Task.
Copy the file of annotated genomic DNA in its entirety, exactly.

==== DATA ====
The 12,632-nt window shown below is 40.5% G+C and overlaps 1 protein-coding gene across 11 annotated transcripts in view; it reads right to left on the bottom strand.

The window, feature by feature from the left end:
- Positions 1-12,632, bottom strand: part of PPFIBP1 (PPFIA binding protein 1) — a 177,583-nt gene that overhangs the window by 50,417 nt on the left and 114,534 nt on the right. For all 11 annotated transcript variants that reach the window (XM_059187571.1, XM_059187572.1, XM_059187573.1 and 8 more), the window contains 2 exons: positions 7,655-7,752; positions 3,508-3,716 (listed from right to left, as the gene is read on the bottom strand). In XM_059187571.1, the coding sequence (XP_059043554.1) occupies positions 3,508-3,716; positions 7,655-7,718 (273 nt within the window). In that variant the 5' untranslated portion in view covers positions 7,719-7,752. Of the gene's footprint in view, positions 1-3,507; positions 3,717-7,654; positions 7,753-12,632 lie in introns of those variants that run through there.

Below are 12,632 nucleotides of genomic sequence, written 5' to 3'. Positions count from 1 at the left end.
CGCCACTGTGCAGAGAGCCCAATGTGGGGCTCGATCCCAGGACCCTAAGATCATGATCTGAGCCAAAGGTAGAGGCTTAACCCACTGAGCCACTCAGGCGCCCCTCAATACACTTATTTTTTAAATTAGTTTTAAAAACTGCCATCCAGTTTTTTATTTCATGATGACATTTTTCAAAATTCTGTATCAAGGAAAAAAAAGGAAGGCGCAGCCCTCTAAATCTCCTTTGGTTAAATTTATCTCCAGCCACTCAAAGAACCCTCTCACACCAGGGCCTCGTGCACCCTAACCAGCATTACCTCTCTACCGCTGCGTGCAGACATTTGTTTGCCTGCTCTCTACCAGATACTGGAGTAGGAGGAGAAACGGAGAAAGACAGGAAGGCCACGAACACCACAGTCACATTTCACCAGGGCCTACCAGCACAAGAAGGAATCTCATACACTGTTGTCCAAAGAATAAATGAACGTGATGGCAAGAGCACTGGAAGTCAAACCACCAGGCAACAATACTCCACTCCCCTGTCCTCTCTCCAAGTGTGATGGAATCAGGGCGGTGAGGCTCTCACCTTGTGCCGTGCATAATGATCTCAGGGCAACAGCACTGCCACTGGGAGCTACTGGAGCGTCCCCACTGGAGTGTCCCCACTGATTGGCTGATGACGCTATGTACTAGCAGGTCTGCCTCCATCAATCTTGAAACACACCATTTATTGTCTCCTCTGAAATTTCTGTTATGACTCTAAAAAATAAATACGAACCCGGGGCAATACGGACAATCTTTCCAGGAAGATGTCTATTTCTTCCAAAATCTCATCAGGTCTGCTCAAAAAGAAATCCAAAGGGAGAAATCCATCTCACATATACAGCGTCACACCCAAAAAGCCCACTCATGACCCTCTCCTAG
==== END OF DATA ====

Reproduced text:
The 12,632-nt window shown below is 40.5% G+C and overlaps 1 protein-coding gene across 11 annotated transcripts in view; it reads right to left on the bottom strand.

The window, feature by feature from the left end:
- Positions 1-12,632, bottom strand: part of PPFIBP1 (PPFIA binding protein 1) — a 177,583-nt gene that overhangs the window by 50,417 nt on the left and 114,534 nt on the right. For all 11 annotated transcript variants that reach the window (XM_059187571.1, XM_059187572.1, XM_059187573.1 and 8 more), the window contains 2 exons: positions 7,655-7,752; positions 3,508-3,716 (listed from right to left, as the gene is read on the bottom strand). In XM_059187571.1, the coding sequence (XP_059043554.1) occupies positions 3,508-3,716; positions 7,655-7,718 (273 nt within the window). In that variant the 5' untranslated portion in view covers positions 7,719-7,752. Of the gene's footprint in view, positions 1-3,507; positions 3,717-7,654; positions 7,753-12,632 lie in introns of those variants that run through there.

Below are 12,632 nucleotides of genomic sequence, written 5' to 3'. Positions count from 1 at the left end.
CGCCACTGTGCAGAGAGCCCAATGTGGGGCTCGATCCCAGGACCCTAAGATCATGATCTGAGCCAAAGGTAGAGGCTTAACCCACTGAGCCACTCAGGCGCCCCTCAATACACTTATTTTTTAAATTAGTTTTAAAAACTGCCATCCAGTTTTTTATTTCATGATGACATTTTTCAAAATTCTGTATCAAGGAAAAAAAAGGAAGGCGCAGCCCTCTAAATCTCCTTTGGTTAAATTTATCTCCAGCCACTCAAAGAACCCTCTCACACCAGGGCCTCGTGCACCCTAACCAGCATTACCTCTCTACCGCTGCGTGCAGACATTTGTTTGCCTGCTCTCTACCAGATACTGGAGTAGGAGGAGAAACGGAGAAAGACAGGAAGGCCACGAACACCACAGTCACATTTCACCAGGGCCTACCAGCACAAGAAGGAATCTCATACACTGTTGTCCAAAGAATAAATGAACGTGATGGCAAGAGCACTGGAAGTCAAACCACCAGGCAACAATACTCCACTCCCCTGTCCTCTCTCCAAGTGTGATGGAATCAGGGCGGTGAGGCTCTCACCTTGTGCCGTGCATAATGATCTCAGGGCAACAGCACTGCCACTGGGAGCTACTGGAGCGTCCCCACTGGAGTGTCCCCACTGATTGGCTGATGACGCTATGTACTAGCAGGTCTGCCTCCATCAATCTTGAAACACACCATTTATTGTCTCCTCTGAAATTTCTGTTATGACTCTAAAAAATAAATACGAACCCGGGGCAATACGGACAATCTTTCCAGGAAGATGTCTATTTCTTCCAAAATCTCATCAGGTCTGCTCAAAAAGAAATCCAAAGGGAGAAATCCATCTCACATATACAGCGTCACACCCAAAAAGCCCACTCATGACCCTCTCCTAG